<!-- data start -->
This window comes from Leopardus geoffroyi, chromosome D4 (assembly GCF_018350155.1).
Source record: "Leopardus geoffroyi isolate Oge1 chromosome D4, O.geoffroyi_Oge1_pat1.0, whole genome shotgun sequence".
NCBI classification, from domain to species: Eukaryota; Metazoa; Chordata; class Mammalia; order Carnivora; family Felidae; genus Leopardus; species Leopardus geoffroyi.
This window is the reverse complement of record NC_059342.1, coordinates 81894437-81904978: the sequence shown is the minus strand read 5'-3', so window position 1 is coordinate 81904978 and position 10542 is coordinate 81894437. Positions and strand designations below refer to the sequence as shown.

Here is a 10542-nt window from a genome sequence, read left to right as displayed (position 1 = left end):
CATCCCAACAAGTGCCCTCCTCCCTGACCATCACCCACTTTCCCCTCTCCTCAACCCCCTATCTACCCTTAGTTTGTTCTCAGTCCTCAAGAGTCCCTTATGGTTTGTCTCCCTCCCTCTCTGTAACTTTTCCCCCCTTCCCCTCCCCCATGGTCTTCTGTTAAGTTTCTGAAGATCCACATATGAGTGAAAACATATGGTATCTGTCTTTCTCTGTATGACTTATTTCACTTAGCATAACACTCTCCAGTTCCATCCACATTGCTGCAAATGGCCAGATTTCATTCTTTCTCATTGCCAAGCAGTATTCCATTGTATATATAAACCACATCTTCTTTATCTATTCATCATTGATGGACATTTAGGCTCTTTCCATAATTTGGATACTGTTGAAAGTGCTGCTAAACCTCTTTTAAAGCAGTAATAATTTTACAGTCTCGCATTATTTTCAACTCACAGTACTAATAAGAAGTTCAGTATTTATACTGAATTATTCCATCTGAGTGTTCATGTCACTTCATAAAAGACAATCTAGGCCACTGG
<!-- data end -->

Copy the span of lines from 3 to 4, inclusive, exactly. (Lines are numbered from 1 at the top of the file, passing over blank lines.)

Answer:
NCBI classification, from domain to species: Eukaryota; Metazoa; Chordata; class Mammalia; order Carnivora; family Felidae; genus Leopardus; species Leopardus geoffroyi.
This window is the reverse complement of record NC_059342.1, coordinates 81894437-81904978: the sequence shown is the minus strand read 5'-3', so window position 1 is coordinate 81904978 and position 10542 is coordinate 81894437. Positions and strand designations below refer to the sequence as shown.